implementation packages (SBCL, cmucl, clisp) would be built with the
 
PKGBUILD field '''common-lisp'''. However, that's not the case (and
 
that would likely cause problems for people who prefer to have
 
multiple lisps at their fingertips). In the meantime, you could (a)
 
not make your package depend on *any* lisp and include a statement in
 
the package.install file telling folks to make sure they have a lisp
 
installed (not ideal), or (b) Take direction from the ''sbcl''
 
PKGBUILD and include a conditional statement to figure out which lisp
 
is needed (which is hackish and, again, far from ideal). Other ideas
 
are welcome.
 
  
Also note that if ASDF is needed to install/compile/load the package,
+
Also note that if ASDF is needed to install/compile/load the package, things could potentially get awkward as far as dependencies go. SBCL and CMUCL come with asdf installed, but clisp does not (but there is an AUR package).
things could potentially get awkward as far as dependencies go, since
 
SBCL comes with asdf installed, clisp does not but there is an AUR
 
package, and CMUCL may or may not have it (the author of this doc.
 
knows next to nothing about CMUCL; sorry).
 
  
People currently maintaining lisp-specific packages that do not need to
+
People currently maintaining lisp-specific packages that do not need to be lisp-specific should consider doing at least one of the following:
be lisp-specific should consider doing at least one of the following:
 
 
 
* Editing their PKGBUILD(s) to be cross-platform, provided someone else is not already maintaining the same package for a different lisp.
 
  
 +
* Editing their PKGBUILDs to be cross-platform, provided someone else is not already maintaining the same package for a different lisp.
 
* Offering to take over maintenance or help with maintenance of the same package for a different lisp, and then combining them into a single package.
 
* Offering to take over maintenance or help with maintenance of the same package for a different lisp, and then combining them into a single package.
 
 
* Offering up their package to the maintainer of a different lisp's version of the same package, so as to allow that person to combine them into a single package.
 
* Offering up their package to the maintainer of a different lisp's version of the same package, so as to allow that person to combine them into a single package.
  
(Note that joyfulgirl, the author of this doc., currently maintains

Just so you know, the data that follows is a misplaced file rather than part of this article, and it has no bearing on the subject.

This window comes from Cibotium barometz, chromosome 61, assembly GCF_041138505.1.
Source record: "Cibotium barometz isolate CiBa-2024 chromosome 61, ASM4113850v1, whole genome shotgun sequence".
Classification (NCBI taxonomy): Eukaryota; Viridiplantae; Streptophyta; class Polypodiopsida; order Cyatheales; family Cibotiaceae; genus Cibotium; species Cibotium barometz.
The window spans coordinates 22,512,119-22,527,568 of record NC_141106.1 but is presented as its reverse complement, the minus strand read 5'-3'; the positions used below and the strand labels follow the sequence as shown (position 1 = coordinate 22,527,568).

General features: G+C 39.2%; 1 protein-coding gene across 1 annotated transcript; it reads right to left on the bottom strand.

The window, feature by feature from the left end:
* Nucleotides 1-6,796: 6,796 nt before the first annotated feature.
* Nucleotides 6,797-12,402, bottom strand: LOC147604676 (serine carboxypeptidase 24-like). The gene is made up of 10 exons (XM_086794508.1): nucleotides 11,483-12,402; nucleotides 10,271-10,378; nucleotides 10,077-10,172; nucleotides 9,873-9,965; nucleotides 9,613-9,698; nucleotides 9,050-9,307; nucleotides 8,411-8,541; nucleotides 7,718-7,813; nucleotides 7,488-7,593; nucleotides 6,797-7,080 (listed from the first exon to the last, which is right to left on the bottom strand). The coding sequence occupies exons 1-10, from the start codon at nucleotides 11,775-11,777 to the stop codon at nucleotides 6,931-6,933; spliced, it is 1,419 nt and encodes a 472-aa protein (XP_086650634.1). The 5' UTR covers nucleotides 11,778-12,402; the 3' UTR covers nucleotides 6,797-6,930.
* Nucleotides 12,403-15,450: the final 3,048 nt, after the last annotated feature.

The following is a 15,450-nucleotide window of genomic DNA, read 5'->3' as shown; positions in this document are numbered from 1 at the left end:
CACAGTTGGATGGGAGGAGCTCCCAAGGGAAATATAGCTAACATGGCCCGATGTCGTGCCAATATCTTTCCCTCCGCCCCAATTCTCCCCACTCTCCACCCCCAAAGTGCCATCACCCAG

+
(Note that joyfulgirl, the author of this doc., currently maintains clisp versions of cl-ppcre and of stumpwm; she is open to either
clisp versions of cl-ppcre and of stumpwm; she is open to either
+
giving up the packages to the maintainers of the SBCL versions or to maintain the new, cross-platform versions herself if the SBCL-version maintainers do not want to).
giving up the packages to the maintainers of the SBCL versions or to
 
maintain the new, cross-platform versions herself if the SBCL-version
 
maintainers do not want to).
 
  
 
== Things you, the reader, can do ==
 
== Things you, the reader, can do ==

Latest revision as of 13:06, 26 March 2019

Package creation guidelines

32-bitCLRCrossEclipseElectronFree PascalGNOMEGoHaskellJavaKDEKernelLispMinGWNode.jsNonfreeOCamlPerlPHPPythonRRubyRustVCSWebWine

At the moment, there are relatively few Lisp packages available in the Arch repositories. This means that at some point or another, more will likely appear. It is useful, therefore, to figure out now, while there are few packages, how they should be packaged.

Directory structure and naming

There is at least one package in the base repository (libgpg-error) that includes lisp files, which are placed in /usr/share/common-lisp/source/gpg-error. In keeping with this, other lisp packages should also place their files in /usr/share/common-lisp/source/pkgname.

The package directory should be the name of the lisp package, not what it's called in Arch's official repositories (or AUR). This applies even to single-file packages.

For example, a Lisp package called "cl-ppcre" should be called cl-ppcre in AUR and reside in /usr/share/common-lisp/source/cl-ppcre. A Lisp package called "alexandria" should be called cl-alexandria in AUR and reside in /usr/share/common-lisp/source/alexandria.

ASDF